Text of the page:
Tuesday, 22 September 2020 – UNICEF has called on governments, parents and teachers across Eastern and Southern Africa to urgently and safely re-open schools, as the costs of continued school closures escalate across Eastern and Southern Africa.
While there are encouraging reports that 13 out of 21 countries in Eastern and Southern Africa have returned children to classrooms, with an additional four having set return dates, countries such as Kenya – with a huge student population – are still to decide on whether they will reopen schools this year, compounding the threats which out-of-school children face.
Across this region, of the nearly 65 million children remaining out of school, around one in two are not reached by any form of learning. Meanwhile, violence has spiked. Across the region, millions of children continue to miss what was their one nutritious meal of the day.
“Seven months into the pandemic, we must be very clear about the gravity of this crisis: we are at risk of losing a generation” said Mohamed Malick Fall, Regional Director for UNICEF in Eastern and Southern Africa. “We see lost learning, rising violence, rising child labour, forced child marriages, teen pregnancies and diminished nutrition. A generation of children is at risk, and at the most critical time in our continent’s history.
“We are at a time of unprecedented population growth,” continued Fall. “If this expanded workforce can receive quality learning at school, the potential for increased production could sustain an economic boom to drastically reduce poverty in Africa – where currently 70 per cent of sub-Saharan Africa’s people live on less than US$ 2/day.”
It can be done. Safely re-opening schools by the beginning of October this year will give scholars a full term and vastly reduce learning losses. A third term for learners presents the last chance to recoup learning losses for 2020 and avert the dangers of permanent school drop-outs. Re-opening will also reduce losses incurred by both parents and governments.
UNICEF’s call to safely re-open schools follows scientific evidence which shows children are not super spreaders of Covid19, and are the least affected by Covid19 in the region, with a mere 2.5 per cent of Covid19 cases attributed to children of school going age (5-18years, WHO).
“Much effort was spent at the start of this pandemic reminding all of the dangers of Covid19 and necessary precautions,” said Mr Fall. “Things have evolved – we now know greater dangers for children lie by being outside the classroom. That message needs to be heard.”
Critically, there is growing regional and global practice showing that safe school re-opening can be done with political will and community commitment. Most countries in Eastern and Southern Africa have seen the rationale of a phased return to schools, starting with exam classes in countries such as Botswana, Eritrea, Eswatini, Madagascar, Somalia, Zambia, and recently Malawi and Zimbabwe. Bigger countries with larger Covid19 caseloads and higher student populations – such as South Africa – have reopened schools for all grades since end of August.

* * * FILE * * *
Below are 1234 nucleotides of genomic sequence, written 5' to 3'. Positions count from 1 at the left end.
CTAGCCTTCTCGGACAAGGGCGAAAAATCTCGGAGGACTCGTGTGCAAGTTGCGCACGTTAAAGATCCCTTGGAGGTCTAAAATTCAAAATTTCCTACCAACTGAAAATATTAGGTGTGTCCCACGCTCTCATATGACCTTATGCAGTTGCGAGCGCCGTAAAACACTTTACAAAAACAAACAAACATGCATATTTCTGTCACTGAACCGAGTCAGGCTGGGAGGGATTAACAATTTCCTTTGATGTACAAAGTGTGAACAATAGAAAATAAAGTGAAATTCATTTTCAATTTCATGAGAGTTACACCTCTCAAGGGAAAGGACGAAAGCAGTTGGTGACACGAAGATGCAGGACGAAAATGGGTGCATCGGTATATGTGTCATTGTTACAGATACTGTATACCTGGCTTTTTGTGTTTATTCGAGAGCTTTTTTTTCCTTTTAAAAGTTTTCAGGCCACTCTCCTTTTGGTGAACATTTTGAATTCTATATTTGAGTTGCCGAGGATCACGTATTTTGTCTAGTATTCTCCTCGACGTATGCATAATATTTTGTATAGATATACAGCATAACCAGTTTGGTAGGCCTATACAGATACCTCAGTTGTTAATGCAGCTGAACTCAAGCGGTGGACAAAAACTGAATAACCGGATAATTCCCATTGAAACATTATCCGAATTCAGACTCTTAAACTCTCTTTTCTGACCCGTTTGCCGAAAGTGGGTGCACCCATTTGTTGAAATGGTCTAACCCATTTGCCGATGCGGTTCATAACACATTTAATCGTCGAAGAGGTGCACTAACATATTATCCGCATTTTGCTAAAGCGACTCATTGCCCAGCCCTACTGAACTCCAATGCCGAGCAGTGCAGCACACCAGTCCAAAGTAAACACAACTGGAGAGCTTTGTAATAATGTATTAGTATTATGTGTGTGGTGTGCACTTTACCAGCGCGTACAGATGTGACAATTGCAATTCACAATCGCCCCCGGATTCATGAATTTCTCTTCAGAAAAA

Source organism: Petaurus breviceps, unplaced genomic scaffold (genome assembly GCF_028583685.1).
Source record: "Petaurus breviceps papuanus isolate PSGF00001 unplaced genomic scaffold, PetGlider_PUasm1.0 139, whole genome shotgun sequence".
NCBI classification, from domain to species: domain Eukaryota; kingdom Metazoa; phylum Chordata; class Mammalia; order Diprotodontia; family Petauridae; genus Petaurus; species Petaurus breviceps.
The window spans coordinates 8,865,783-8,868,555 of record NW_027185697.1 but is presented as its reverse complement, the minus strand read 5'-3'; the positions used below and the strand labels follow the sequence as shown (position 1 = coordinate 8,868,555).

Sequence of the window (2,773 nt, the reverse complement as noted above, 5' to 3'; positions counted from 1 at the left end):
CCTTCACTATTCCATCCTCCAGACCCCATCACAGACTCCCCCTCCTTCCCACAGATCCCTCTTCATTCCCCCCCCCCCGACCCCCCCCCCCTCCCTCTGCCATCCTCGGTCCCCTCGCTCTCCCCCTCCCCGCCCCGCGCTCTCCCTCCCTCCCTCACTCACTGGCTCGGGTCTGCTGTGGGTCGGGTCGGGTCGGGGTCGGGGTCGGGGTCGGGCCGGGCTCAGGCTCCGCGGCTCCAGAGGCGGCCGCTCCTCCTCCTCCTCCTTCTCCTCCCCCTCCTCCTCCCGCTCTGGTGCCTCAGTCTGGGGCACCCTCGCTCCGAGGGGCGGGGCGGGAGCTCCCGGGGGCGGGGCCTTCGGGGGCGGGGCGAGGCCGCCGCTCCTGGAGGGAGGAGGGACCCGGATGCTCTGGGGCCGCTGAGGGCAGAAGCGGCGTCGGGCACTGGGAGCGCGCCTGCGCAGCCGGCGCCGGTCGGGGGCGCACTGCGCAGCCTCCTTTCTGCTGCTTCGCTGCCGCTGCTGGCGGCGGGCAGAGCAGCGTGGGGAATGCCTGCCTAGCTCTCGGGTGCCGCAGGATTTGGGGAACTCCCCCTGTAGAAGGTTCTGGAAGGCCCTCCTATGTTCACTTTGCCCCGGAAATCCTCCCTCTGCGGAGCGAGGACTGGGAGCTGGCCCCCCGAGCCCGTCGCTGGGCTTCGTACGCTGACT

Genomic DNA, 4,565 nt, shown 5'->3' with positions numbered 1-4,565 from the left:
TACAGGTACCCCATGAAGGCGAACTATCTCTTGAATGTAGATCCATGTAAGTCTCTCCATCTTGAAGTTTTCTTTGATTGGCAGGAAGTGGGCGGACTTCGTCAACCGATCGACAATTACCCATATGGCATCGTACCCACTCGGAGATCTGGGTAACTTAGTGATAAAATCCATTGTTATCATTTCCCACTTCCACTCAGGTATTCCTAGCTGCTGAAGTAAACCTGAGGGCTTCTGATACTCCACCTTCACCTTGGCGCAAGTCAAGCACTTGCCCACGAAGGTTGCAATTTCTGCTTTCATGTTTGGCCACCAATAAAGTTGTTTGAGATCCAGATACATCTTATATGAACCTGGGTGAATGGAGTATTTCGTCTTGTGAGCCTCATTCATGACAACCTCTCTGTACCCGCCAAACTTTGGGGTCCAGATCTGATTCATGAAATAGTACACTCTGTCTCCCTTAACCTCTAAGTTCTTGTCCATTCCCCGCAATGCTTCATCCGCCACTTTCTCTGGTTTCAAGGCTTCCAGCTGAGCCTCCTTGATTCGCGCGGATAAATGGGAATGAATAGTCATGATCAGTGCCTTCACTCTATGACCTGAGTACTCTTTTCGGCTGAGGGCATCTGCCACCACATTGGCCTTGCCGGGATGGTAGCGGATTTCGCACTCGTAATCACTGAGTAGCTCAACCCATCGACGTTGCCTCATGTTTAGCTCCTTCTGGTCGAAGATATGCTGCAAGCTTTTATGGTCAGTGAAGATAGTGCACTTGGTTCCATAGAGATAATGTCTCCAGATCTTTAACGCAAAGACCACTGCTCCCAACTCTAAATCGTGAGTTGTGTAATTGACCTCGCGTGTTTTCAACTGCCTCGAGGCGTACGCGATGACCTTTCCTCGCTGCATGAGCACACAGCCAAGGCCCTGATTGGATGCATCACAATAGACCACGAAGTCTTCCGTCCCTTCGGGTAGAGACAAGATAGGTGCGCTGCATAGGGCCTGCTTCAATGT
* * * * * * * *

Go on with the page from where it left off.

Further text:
“UNICEF is here to support countries, and share working practices on safely re-opening schools; examples that can be applied to our context,” said Mr Fall.
Unicef UK’s Save Generation Covid appeal is supporting children and families impacted by Coronavirus across the world. Visit unicef.uk/donate-generationcovid to donate and help #GenerationCovid.
Notes to editors:
- The coronavirus pandemic is the biggest and most urgent global crisis children have faced since World War Two.
- Children’s lives are being upended. Their support systems ripped away, their borders closed, their educations lost, their food supply cut off.
- An additional 6,000 children around the world could die every day from preventable causes over the next six months as the coronavirus pandemic weakens health systems and disrupts routine services like vaccinations. That’s one every 15 seconds.
- UNICEF’s “Save Generation Covid” appeal is the largest ever for children in our 73-year history, and we urgently need funds for lifesaving support and services to ensure that children survive this crisis – and thrive beyond it.
- Together we can Save Generation Covid. Visit unicef.uk/donate-generationcovid to donate and help save #generationcovid.
For more information, please contact:
Alexandra Murdoch, 0207 375 6179, AlexandraM@unicef.org.uk
Unicef UK Media Team, 0207 375 6030, email@example.com
Download multimedia content:
Audio PSA from Mohamed Malick Fall, Regional Director for UNICEF Eastern and Southern Africa: https://soundcloud.com/user-863246777/unicef-psa-on-schools-closures-due-to-covid-19
Video of children on why they miss school: https://weshare.unicef.org/CS.aspx?VP3=SearchResult&ITEMID=2AM408PVYSG3
Animation on child protection issues linked to school closures: https://weshare.unicef.org/archive/Child-Protection—COVID19-2AM408P6DPYG.html
UNICEF is the world’s leading organisation for children, promoting the rights and wellbeing of every child, in everything we do. Together with our partners, we work in 190 countries and territories to translate that commitment into practical action, focusing special effort on reaching the most vulnerable and excluded children, to the benefit of all children, everywhere.
Unicef UK raises funds to protect children in danger, transform their lives and build a safer world for tomorrow’s children. As a registered charity we raise funds through donations from individuals, organisations and companies and we lobby and campaign to keep children safe. Unicef UK also runs programmes in schools, hospitals and with local authorities in the UK.
For more information please visit unicef.org.uk